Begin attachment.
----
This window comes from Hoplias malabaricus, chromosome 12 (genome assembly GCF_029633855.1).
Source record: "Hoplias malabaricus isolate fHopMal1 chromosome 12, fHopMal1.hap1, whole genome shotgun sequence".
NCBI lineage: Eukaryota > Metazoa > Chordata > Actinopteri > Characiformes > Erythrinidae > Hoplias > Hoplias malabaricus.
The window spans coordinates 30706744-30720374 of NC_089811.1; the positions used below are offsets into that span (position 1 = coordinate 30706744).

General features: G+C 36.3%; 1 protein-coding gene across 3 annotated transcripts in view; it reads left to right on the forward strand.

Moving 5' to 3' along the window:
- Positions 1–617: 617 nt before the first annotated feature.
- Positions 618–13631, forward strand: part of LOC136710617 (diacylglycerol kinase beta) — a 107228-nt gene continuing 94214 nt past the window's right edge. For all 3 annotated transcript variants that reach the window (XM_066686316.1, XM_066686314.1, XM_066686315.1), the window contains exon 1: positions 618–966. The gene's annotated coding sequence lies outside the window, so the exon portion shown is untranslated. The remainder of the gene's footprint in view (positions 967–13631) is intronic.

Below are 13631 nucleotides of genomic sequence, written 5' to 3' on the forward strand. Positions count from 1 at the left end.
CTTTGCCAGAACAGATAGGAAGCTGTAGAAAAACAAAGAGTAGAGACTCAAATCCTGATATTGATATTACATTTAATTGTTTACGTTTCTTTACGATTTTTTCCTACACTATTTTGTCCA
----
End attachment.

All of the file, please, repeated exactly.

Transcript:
This window comes from Hoplias malabaricus, chromosome 12 (genome assembly GCF_029633855.1).
Source record: "Hoplias malabaricus isolate fHopMal1 chromosome 12, fHopMal1.hap1, whole genome shotgun sequence".
NCBI lineage: Eukaryota > Metazoa > Chordata > Actinopteri > Characiformes > Erythrinidae > Hoplias > Hoplias malabaricus.
The window spans coordinates 30706744-30720374 of NC_089811.1; the positions used below are offsets into that span (position 1 = coordinate 30706744).

General features: G+C 36.3%; 1 protein-coding gene across 3 annotated transcripts in view; it reads left to right on the forward strand.

Moving 5' to 3' along the window:
- Positions 1–617: 617 nt before the first annotated feature.
- Positions 618–13631, forward strand: part of LOC136710617 (diacylglycerol kinase beta) — a 107228-nt gene continuing 94214 nt past the window's right edge. For all 3 annotated transcript variants that reach the window (XM_066686316.1, XM_066686314.1, XM_066686315.1), the window contains exon 1: positions 618–966. The gene's annotated coding sequence lies outside the window, so the exon portion shown is untranslated. The remainder of the gene's footprint in view (positions 967–13631) is intronic.

Below are 13631 nucleotides of genomic sequence, written 5' to 3' on the forward strand. Positions count from 1 at the left end.
CTTTGCCAGAACAGATAGGAAGCTGTAGAAAAACAAAGAGTAGAGACTCAAATCCTGATATTGATATTACATTTAATTGTTTACGTTTCTTTACGATTTTTTCCTACACTATTTTGTCCA